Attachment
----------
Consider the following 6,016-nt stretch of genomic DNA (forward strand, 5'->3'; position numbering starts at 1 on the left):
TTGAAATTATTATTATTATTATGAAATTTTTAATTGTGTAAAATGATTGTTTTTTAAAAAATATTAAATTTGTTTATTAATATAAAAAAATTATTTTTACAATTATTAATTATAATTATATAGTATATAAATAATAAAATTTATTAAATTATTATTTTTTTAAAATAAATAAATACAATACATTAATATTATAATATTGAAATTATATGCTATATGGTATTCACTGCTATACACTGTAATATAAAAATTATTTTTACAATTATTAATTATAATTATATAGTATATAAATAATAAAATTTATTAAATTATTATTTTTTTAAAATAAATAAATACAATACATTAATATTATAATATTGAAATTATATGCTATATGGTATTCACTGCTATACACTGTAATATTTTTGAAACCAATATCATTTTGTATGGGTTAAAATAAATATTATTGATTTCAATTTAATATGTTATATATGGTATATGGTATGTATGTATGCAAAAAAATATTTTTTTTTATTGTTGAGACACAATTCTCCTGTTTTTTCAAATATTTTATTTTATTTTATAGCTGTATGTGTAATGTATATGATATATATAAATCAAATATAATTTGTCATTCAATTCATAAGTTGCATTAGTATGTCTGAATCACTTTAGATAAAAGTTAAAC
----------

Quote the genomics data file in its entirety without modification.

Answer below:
Consider the following 6,016-nt stretch of genomic DNA (forward strand, 5'->3'; position numbering starts at 1 on the left):
TTGAAATTATTATTATTATTATGAAATTTTTAATTGTGTAAAATGATTGTTTTTTAAAAAATATTAAATTTGTTTATTAATATAAAAAAATTATTTTTACAATTATTAATTATAATTATATAGTATATAAATAATAAAATTTATTAAATTATTATTTTTTTAAAATAAATAAATACAATACATTAATATTATAATATTGAAATTATATGCTATATGGTATTCACTGCTATACACTGTAATATAAAAATTATTTTTACAATTATTAATTATAATTATATAGTATATAAATAATAAAATTTATTAAATTATTATTTTTTTAAAATAAATAAATACAATACATTAATATTATAATATTGAAATTATATGCTATATGGTATTCACTGCTATACACTGTAATATTTTTGAAACCAATATCATTTTGTATGGGTTAAAATAAATATTATTGATTTCAATTTAATATGTTATATATGGTATATGGTATGTATGTATGCAAAAAAATATTTTTTTTTATTGTTGAGACACAATTCTCCTGTTTTTTCAAATATTTTATTTTATTTTATAGCTGTATGTGTAATGTATATGATATATATAAATCAAATATAATTTGTCATTCAATTCATAAGTTGCATTAGTATGTCTGAATCACTTTAGATAAAAGTTAAAC